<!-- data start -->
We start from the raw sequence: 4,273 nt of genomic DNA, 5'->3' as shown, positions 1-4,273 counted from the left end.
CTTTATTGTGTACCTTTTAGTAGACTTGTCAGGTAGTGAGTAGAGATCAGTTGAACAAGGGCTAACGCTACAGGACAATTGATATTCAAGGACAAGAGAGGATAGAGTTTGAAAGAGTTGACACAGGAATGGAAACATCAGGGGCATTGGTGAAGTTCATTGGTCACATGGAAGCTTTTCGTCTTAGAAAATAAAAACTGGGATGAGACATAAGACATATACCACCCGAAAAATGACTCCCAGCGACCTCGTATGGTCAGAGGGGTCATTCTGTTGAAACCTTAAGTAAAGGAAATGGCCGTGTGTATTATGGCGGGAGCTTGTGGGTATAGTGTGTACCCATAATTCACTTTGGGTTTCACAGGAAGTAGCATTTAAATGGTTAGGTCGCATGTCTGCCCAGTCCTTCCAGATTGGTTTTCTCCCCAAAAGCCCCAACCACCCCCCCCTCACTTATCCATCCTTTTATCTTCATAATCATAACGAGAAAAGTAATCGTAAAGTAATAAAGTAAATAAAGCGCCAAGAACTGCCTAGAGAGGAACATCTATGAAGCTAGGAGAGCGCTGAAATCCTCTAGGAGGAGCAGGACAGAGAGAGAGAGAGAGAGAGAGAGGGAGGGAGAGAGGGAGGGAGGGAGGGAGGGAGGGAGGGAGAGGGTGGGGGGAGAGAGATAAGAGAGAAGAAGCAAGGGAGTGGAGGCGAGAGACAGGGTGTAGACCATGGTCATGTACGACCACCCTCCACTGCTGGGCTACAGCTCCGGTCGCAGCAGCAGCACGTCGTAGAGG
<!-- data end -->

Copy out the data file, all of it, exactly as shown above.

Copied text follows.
We start from the raw sequence: 4,273 nt of genomic DNA, 5'->3' as shown, positions 1-4,273 counted from the left end.
CTTTATTGTGTACCTTTTAGTAGACTTGTCAGGTAGTGAGTAGAGATCAGTTGAACAAGGGCTAACGCTACAGGACAATTGATATTCAAGGACAAGAGAGGATAGAGTTTGAAAGAGTTGACACAGGAATGGAAACATCAGGGGCATTGGTGAAGTTCATTGGTCACATGGAAGCTTTTCGTCTTAGAAAATAAAAACTGGGATGAGACATAAGACATATACCACCCGAAAAATGACTCCCAGCGACCTCGTATGGTCAGAGGGGTCATTCTGTTGAAACCTTAAGTAAAGGAAATGGCCGTGTGTATTATGGCGGGAGCTTGTGGGTATAGTGTGTACCCATAATTCACTTTGGGTTTCACAGGAAGTAGCATTTAAATGGTTAGGTCGCATGTCTGCCCAGTCCTTCCAGATTGGTTTTCTCCCCAAAAGCCCCAACCACCCCCCCCTCACTTATCCATCCTTTTATCTTCATAATCATAACGAGAAAAGTAATCGTAAAGTAATAAAGTAAATAAAGCGCCAAGAACTGCCTAGAGAGGAACATCTATGAAGCTAGGAGAGCGCTGAAATCCTCTAGGAGGAGCAGGACAGAGAGAGAGAGAGAGAGAGAGAGGGAGGGAGAGAGGGAGGGAGGGAGGGAGGGAGGGAGGGAGAGGGTGGGGGGAGAGAGATAAGAGAGAAGAAGCAAGGGAGTGGAGGCGAGAGACAGGGTGTAGACCATGGTCATGTACGACCACCCTCCACTGCTGGGCTACAGCTCCGGTCGCAGCAGCAGCACGTCGTAGAGG